Brunel International African Poetry Prize 2018 shortlist announced

Gben­ga Adeo­ba, Michelle Angwenyi and There­sa Lola are among eight poets short­list­ed for the 2018 Brunel Inter­na­tion­al African Poet­ry Prize.

The African Poet­ry Prize is now in its sixth year, and offers a £3,000 prize aimed at the devel­op­ment, cel­e­bra­tion and pro­mo­tion of poet­ry from Africa.

The prize is open to African poets world­wide who have not yet pub­lished a full poet­ry col­lec­tion. Each poet must sub­mit 10 poems in order to be eligible.

Brunel Inter­na­tion­al African Poet­ry Prize 2018 shortlist

  • Gben­ga Adeo­ba (Nige­ria)
  • Hiwot Adilow (Ethiopia)
  • Michelle Angwenyi (Kenya)
  • Dalia Elhas­san (Sudan)
  • Nour Kamel (Egypt)
  • There­sa Lola (Nige­ria)
  • Mom­taza Mehri (Soma­lia)
  • Cheswayo Mphan­za (Zam­bia)

Speak­ing about this year’s short­list, award-win­ning author and pro­fes­sor Bernar­dine Evaris­to said: “This year there were just over 1,000 entries, dou­ble the amount we received when the Prize began in 2012. The qual­i­ty of poet­ry sub­mit­ted to the Prize has increased expo­nen­tial­ly each year as the field of pub­lished African poets widens and they then become role mod­els for even new­er poets com­ing up.

“For exam­ple, when the Prize began there were a lot of Chris­t­ian poems, and poems influ­enced by black poets of the 60s and 70s – a sign that aspir­ing poets on the con­ti­nent were not being exposed to enough con­tem­po­rary sec­u­lar African poetry.

“Now we have an incred­i­ble assort­ment of 21st-cen­tu­ry poets explor­ing a wide range of themes and styles, such as last year’s win­ner, Romeo Ori­o­gun, who was our first open­ly gay win­ner. We are also attract­ing more North African entries and, for the sec­ond year, a North African poet is shortlisted.”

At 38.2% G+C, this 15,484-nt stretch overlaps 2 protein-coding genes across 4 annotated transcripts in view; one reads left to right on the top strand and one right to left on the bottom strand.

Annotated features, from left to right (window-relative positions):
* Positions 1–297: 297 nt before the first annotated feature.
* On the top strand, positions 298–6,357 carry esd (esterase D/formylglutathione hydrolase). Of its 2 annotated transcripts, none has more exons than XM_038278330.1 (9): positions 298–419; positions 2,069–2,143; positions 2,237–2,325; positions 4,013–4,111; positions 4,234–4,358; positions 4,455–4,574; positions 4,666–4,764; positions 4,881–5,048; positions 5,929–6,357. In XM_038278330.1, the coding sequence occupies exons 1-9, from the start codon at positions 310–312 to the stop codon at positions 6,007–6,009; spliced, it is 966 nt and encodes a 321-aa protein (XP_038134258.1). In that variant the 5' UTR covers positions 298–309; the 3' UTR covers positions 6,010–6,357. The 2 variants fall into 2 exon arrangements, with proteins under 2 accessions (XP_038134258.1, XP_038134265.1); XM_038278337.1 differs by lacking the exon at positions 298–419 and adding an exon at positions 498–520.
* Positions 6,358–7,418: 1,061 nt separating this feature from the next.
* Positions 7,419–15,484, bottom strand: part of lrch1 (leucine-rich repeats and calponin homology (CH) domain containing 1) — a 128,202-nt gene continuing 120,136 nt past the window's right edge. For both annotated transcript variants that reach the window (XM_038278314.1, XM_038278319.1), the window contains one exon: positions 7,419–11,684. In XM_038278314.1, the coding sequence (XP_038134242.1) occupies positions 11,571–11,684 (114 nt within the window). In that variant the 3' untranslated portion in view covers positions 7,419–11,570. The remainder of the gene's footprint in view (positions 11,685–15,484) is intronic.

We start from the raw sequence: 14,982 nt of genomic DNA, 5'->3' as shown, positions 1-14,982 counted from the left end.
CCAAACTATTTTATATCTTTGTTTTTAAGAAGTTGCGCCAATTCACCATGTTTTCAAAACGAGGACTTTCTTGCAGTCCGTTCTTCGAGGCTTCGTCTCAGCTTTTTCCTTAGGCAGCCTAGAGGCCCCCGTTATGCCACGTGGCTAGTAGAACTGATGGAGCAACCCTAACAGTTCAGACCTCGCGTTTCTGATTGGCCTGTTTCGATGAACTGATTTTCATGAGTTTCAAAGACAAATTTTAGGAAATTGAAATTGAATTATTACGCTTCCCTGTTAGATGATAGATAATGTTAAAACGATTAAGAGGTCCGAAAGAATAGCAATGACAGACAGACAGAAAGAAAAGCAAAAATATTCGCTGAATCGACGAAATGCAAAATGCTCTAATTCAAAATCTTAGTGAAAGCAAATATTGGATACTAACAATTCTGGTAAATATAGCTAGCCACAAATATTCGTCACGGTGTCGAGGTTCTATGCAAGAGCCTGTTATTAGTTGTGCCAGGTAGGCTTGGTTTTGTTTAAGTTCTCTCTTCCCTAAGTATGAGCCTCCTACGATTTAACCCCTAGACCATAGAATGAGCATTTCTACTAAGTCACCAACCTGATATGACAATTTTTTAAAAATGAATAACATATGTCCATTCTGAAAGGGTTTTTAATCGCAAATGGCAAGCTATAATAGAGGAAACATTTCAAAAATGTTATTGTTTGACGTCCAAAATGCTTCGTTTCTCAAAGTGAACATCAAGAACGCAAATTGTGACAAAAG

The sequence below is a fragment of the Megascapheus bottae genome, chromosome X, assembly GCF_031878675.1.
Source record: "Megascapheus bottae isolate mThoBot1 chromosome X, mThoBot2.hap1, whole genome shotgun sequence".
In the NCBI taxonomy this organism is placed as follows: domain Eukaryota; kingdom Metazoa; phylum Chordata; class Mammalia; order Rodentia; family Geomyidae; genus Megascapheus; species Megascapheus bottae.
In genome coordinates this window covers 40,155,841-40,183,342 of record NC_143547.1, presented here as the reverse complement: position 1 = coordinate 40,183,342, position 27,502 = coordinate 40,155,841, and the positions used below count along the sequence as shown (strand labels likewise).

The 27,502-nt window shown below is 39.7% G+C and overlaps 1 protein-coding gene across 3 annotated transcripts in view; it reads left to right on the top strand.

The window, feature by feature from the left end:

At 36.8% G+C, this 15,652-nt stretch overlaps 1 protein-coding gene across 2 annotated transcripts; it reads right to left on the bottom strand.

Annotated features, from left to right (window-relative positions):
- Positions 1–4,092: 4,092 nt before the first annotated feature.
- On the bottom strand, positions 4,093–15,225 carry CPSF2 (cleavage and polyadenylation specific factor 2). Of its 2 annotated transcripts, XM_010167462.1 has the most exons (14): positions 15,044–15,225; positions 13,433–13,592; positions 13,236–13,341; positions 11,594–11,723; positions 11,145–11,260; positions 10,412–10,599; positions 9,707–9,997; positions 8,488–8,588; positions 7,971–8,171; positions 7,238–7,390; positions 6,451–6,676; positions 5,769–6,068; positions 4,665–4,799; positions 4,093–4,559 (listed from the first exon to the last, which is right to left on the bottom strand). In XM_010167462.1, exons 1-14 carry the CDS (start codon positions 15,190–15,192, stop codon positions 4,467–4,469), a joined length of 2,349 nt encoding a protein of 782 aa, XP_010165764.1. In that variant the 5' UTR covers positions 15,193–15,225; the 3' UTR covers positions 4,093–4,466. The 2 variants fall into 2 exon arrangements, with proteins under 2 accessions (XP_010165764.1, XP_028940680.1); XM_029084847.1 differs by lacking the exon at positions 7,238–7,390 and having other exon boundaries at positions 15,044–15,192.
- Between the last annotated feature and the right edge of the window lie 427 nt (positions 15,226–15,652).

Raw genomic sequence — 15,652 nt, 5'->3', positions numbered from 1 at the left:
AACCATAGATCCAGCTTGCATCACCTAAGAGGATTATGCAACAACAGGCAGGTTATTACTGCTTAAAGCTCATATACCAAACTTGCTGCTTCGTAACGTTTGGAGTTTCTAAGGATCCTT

Pre­vi­ous win­ners of the prize include Warsan Shire of Soma­lia (2013), Liy­ou Lib­sekal of Ethiopia (2014), and Nick Mako­ha Ugan­da (2015).

All the pre­vi­ous win­ners, and most of the short­list­ed poets, of the past five years have had poet­ry pam­phlets pub­lished with APBF in their cel­e­brat­ed New Gen­er­a­tion African Poets series.

For the moment, the major­i­ty of poets short­list­ed live out­side of Africa. Evaris­to puts this down to access to edu­ca­tion and the num­ber of cre­ative writ­ing oppor­tu­ni­ties available.

“We always aim to select a con­ti­nen­tal spread of tal­ent­ed poets, although we have more sub­mis­sions from Nige­ria than any oth­er coun­try,” she said. “And while we are com­mit­ted to find­ing poets who still live in Africa, the sad truth is that many of our short­list­ed poets are those who have had access to a cre­ative writ­ing edu­ca­tion and a lit­er­a­ture devel­op­ment cul­ture out­side of the con­ti­nent, espe­cial­ly in the US and UK, where cre­ative writ­ing cours­es pro­lif­er­ate, from infor­mal work­shop groups through to post­grad­u­ate degrees. There needs to be more cre­ative writ­ing oppor­tu­ni­ties for the aspir­ing writ­ers who live in Africa.”

Evaris­to added: “This is an incred­i­bly excit­ing time in the devel­op­ment of African poet­ry. We expect that many of the poets engaged in our impact­ful poet­ry ini­tia­tives will become the lead­ing African poets of the future. Many of them are still very young, in their twen­ties, and we expect great things from them, but also those from poets who are old­er but still rel­a­tive­ly new to pub­lish­ing poet­ry. African poet­ry is now stak­ing its claim on the glob­al lit­er­ary land­scape. We are wit­ness­ing a qui­et revolution.”

The Prize is spon­sored by Brunel Uni­ver­si­ty Lon­don and the African Poet­ry Book Fund.

Read more about all the of the short­list­ed artists on the African Poet­ry Prize website.

Image: cour­tesy of Brunel Inter­na­tion­al African Poet­ry Prize